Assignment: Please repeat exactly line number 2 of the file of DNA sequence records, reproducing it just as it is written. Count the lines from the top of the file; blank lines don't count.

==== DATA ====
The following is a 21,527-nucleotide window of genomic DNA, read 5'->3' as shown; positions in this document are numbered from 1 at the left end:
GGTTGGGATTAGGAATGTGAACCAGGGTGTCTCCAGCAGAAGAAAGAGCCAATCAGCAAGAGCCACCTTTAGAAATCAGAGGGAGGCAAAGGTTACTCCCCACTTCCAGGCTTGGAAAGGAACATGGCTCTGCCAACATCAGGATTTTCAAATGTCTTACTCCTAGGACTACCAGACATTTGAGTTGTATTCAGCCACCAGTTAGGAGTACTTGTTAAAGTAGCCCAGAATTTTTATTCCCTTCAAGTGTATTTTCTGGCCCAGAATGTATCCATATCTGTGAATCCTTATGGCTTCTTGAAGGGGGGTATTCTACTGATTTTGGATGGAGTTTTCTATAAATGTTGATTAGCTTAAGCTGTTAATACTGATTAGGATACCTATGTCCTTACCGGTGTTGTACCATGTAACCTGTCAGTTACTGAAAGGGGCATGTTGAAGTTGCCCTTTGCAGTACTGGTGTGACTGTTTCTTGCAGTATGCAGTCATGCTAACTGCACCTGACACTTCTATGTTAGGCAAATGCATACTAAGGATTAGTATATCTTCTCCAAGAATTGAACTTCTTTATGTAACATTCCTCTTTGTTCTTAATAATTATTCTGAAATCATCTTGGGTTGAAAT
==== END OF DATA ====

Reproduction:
GGTTGGGATTAGGAATGTGAACCAGGGTGTCTCCAGCAGAAGAAAGAGCCAATCAGCAAGAGCCACCTTTAGAAATCAGAGGGAGGCAAAGGTTACTCCCCACTTCCAGGCTTGGAAAGGAACATGGCTCTGCCAACATCAGGATTTTCAAATGTCTTACTCCTAGGACTACCAGACATTTGAGTTGTATTCAGCCACCAGTTAGGAGTACTTGTTAAAGTAGCCCAGAATTTTTATTCCCTTCAAGTGTATTTTCTGGCCCAGAATGTATCCATATCTGTGAATCCTTATGGCTTCTTGAAGGGGGGTATTCTACTGATTTTGGATGGAGTTTTCTATAAATGTTGATTAGCTTAAGCTGTTAATACTGATTAGGATACCTATGTCCTTACCGGTGTTGTACCATGTAACCTGTCAGTTACTGAAAGGGGCATGTTGAAGTTGCCCTTTGCAGTACTGGTGTGACTGTTTCTTGCAGTATGCAGTCATGCTAACTGCACCTGACACTTCTATGTTAGGCAAATGCATACTAAGGATTAGTATATCTTCTCCAAGAATTGAACTTCTTTATGTAACATTCCTCTTTGTTCTTAATAATTATTCTGAAATCATCTTGGGTTGAAAT